Spraying oilseed rape in autumn © Tim Scrivener

Light leaf spot has overtaken phoma as the number one disease in oilseed rape, halving yields where disease pressure is severe.

A Farmers Weekly Academy aims to help farmers brush up on their knowledge of this disease, including the causes, risk factors and how farmers can manage it.

See also: FW Academy: Tips on maximising hybrid oilseed rape yields

The reason why it has overtaken phoma as the most important disease is that recent seasons have favoured its development and many popular varieties have relatively poor natural resistance to the pathogen.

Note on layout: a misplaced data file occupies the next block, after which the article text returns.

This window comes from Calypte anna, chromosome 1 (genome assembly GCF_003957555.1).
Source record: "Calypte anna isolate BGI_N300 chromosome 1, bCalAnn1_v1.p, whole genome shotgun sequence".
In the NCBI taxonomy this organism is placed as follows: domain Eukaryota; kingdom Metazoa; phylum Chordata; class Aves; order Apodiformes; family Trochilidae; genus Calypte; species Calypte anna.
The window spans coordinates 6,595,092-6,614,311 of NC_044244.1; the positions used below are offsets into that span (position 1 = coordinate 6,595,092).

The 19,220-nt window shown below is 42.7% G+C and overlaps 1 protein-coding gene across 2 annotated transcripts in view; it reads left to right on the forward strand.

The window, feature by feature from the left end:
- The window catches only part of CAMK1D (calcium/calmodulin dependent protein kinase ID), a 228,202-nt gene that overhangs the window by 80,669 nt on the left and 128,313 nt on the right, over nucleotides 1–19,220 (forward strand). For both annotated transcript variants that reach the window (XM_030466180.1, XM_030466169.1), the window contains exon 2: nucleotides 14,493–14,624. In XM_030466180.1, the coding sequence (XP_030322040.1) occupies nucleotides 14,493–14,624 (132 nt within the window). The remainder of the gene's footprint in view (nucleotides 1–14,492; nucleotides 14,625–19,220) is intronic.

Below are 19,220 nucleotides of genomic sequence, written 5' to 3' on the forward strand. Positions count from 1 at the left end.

Another key change is that it is no longer just a disease affecting the North and Scotland, being as  prevalent in oilseed rape crops in the South.

Adas research scientist Julie Smith highlights that during the past three seasons, Fera’s CropMonitor survey has detected light leaf spot in more than 85% of English oilseed rape crops. The average over the past decade is just 54%.

There is a robust fungicide armoury to control the disease, but the difficulty comes in identifying its symptoms and recognising it as a risk.

This is because lesion on leaves can be mistaken for fertiliser scorch or herbicide damage, and are difficult to see on wet leaves.

Read the full Managing light leaf spot module and take the test.